LEC, BLAST, and NEOM: A Prime Example for Organizational Culture and Strategic Coherence

Tobias M. Scholz is an Akademischer Rat (equivalent to Assistant Professor) for Human Resource Management and Organizational Behavior at the University of Siegen in Germany. He has been involved in esports since 2001 and is the founding chairman of the Esports Research Network.

It was a turbulent time for esports when the League of Legends European Championship and BLAST announced partnerships with NEOM, a Saudi-Arabian city project; especially the outcry from the audience of the LEC as well as its on-air talents was striking. However, this commentary is not about this process (you can read more about it here), but why this is an interesting case for the effect of organizational culture as well as the strategic coherence on the business and subsequently, the business model. There is a sociopolitical layer on the topic, but we want to take a step back and look at it from a strategic management perspective. 

LEC had to deal with massive backlash from its customers and employees because, prior to this particular announcement, it coherently showed an inclusive and diverse strategy. The league even fostered this with its own take on pride week and obviously attracting talents that have different “sexual orientation.” From the outside, having a staff that embraces its diversity is always a sign of a diverse and inclusive work environment. Therefore, it becomes evident that the organizational culture embraces diversity and inclusion. This is important for one key reason: Diversity is a cornerstone of the LEC culture. BLAST, however, may not necessarily stand for diversity or inclusion, as it is not an integral part of its cultural values.

In the literature on organizational culture, it is no surprise that these values have an impact on everything in an organization. This interaction is often described in the LAMBDA model. Any organization has a hidden level that describes the cultural core values of a company and is depicted in the organizational culture. What makes the company different from other competitors? This might be its customer focus or even its innovational risk-taking. The LEC embraced the diversity issue and over time it became a cornerstone of the organization. Therefore, it became observable and shaped the organizational appearance. A most striking example of having a LEC pride logo. This appearance is visible for employees and customers likewise. Thereby, the organizational image is shaped by these cultural values depicted by the organizational culture and “exemplified” by the employees.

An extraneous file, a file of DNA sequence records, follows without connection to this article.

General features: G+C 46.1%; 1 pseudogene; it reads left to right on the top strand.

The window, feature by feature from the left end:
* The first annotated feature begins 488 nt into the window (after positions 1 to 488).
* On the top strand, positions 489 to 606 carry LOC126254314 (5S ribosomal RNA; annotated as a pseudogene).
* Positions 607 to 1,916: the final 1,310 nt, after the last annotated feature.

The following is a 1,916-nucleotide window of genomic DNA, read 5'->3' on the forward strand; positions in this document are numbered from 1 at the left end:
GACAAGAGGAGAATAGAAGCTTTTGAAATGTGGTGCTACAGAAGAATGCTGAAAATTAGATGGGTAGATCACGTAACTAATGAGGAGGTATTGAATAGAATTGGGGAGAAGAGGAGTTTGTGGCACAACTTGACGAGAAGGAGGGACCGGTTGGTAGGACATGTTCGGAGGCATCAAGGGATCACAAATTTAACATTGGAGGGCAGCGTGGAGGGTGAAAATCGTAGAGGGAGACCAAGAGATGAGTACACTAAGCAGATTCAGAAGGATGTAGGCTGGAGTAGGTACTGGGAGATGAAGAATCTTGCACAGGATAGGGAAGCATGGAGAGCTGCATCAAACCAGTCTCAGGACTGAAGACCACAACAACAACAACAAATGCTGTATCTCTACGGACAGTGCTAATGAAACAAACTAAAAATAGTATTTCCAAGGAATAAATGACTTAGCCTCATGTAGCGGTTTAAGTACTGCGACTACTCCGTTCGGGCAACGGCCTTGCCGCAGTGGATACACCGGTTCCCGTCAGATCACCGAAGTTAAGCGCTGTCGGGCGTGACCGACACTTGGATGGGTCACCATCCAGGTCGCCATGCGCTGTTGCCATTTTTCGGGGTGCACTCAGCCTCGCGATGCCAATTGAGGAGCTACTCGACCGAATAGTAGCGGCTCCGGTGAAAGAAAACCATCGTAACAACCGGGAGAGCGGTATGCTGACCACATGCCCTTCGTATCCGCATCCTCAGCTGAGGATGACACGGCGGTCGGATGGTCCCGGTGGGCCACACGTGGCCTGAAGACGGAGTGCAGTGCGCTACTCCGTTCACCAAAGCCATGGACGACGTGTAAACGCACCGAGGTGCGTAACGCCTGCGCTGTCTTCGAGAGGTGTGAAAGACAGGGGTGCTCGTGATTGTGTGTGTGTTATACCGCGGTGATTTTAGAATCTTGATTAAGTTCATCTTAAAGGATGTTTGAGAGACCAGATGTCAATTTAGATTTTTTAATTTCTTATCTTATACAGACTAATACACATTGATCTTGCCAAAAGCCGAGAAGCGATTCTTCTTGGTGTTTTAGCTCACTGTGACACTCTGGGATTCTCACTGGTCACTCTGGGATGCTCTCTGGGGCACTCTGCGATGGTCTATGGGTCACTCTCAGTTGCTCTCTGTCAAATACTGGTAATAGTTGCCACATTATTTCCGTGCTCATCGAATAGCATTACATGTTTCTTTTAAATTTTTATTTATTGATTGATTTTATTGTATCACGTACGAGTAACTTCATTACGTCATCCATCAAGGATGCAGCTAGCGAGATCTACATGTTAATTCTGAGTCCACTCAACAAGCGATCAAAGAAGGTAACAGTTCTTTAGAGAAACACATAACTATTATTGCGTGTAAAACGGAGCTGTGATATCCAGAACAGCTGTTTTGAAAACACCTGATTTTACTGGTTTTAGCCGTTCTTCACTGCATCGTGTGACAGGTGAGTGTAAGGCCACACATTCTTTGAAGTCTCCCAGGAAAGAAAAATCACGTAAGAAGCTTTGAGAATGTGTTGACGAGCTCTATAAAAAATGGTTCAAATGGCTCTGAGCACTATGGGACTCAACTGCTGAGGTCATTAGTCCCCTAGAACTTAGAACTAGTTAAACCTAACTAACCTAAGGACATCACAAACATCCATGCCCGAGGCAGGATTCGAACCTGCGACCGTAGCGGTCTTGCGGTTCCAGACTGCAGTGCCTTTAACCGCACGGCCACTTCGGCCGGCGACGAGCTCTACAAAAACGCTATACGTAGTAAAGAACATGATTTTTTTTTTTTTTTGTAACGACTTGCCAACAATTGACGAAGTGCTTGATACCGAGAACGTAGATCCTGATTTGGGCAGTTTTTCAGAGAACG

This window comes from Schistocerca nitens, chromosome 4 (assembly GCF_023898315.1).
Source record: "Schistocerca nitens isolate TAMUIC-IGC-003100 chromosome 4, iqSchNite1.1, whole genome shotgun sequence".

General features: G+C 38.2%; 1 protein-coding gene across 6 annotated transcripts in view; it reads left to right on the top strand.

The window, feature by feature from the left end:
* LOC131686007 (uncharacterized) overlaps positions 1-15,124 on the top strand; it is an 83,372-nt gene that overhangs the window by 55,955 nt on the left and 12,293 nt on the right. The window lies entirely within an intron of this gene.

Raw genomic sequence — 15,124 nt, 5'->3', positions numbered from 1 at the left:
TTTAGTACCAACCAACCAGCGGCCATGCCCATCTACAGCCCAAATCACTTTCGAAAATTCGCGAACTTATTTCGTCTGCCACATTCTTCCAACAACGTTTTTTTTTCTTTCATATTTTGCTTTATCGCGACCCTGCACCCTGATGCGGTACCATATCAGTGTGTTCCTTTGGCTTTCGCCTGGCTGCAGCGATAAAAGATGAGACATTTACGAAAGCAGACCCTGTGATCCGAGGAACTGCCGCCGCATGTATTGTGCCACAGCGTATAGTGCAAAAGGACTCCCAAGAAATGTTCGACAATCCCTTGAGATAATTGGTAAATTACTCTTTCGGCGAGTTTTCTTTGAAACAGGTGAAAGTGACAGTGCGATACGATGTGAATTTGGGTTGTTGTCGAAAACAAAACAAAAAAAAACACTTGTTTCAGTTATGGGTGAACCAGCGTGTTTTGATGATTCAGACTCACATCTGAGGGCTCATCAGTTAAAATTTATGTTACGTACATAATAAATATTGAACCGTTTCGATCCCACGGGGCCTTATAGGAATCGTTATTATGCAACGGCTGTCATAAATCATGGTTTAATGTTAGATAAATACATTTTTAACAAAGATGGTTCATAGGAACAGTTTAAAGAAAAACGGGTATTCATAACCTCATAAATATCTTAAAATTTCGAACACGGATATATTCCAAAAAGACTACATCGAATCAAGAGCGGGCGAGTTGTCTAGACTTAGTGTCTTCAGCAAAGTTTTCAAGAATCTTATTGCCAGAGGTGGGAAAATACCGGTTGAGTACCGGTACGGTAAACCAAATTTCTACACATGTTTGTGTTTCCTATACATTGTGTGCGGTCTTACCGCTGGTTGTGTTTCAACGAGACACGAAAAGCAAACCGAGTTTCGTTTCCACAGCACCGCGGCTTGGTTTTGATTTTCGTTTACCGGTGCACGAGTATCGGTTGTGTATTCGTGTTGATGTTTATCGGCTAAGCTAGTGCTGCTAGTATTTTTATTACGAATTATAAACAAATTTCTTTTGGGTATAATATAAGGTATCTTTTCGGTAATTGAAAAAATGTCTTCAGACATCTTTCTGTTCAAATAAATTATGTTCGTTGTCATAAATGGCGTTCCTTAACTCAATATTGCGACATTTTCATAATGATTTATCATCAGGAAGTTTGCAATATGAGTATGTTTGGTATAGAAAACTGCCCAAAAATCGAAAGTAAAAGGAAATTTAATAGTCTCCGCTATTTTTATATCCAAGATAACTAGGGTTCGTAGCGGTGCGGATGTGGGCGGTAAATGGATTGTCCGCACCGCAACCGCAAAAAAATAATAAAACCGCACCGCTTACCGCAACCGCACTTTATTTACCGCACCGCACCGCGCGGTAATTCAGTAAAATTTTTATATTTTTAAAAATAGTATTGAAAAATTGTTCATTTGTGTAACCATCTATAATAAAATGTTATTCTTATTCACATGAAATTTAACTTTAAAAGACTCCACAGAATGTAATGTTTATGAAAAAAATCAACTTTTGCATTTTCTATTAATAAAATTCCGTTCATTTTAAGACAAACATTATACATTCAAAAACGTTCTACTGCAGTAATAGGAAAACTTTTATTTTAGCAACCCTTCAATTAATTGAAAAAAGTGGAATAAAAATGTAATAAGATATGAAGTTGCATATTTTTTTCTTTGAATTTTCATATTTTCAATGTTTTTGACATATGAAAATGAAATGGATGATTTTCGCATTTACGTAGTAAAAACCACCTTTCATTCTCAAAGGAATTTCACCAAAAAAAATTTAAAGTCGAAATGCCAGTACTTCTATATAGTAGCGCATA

The organizational image is also hidden as it is derived by everybody from the outside, be it the customers or competitors or, in the case of the LEC, even the teams playing in the LEC. The organizational image is a perception of the LEC and, subsequently, a reflection of its action. Just to clarify why a distortion can be harmful: A misfit between organizational culture and the organizational image is often observed when a whistleblower reveals misconduct in companies that try to practice greenwashing. 

The LEC did a splendid job of having a coherence in its strategy that led to a perfect fit between the organizational culture and the image. However, the NEOM deal fractured this fit and highlights that the hidden level of culture and image is extremely important for any organization. It will be interesting to observe, how the LEC will deal with this situation, but it is a striking example that embracing certain cultural values is relevant for attracting and keeping certain employees as well as retaining specific customers. Therefore, cultural values influence the business model and any strategic decision needs to be coherent. 

BLAST, on the other side, is not observed as being a diverse or inclusive organization. Therefore, the backlash is not that big compared to the LEC and it will probably keep the partnership. BLAST can economically live with losing some people and some reputation, but the loss is definitely less than what they get out of the partnership. Somewhat ironically BLAST is strategically coherent in that process in contrast to the LEC, that went against its cultural values. 

Any organization needs to know, for what they stand. For sure, this is not unique for esports and many non-esports companies to struggle with, but with an increase in professionalization, esports companies represent values, if they want it or not. These values are often hidden and emerge over time, but strategic decisions need to factor the organizational culture and image into it in order to minimize the potential risk of a public backlash. The LEC did a great job to promote diversity and inclusion, but now has to deal with the criticism for purplewashing. 

In the end, LEC dealt well with the backlash and did good damage control. At least from the strategic management perspective, it might have been preventable from the beginning. Utilizing certain cultural values may lead to an increase in profit and expanding reach, but this comes with the price that these values need to be exemplified authentically (Something we also saw with the Hong Kong-Blizzard case). The main lesson from this situation is that esports companies are now big enough that they have to understand their own organizational culture and what their values are. Furthermore, they are old enough to have a specific organizational image in the esports ecosystem. Understanding these hidden values may lead to authenticity that can be utilized, however, neglecting or going against these values will lead to significant backlash. 

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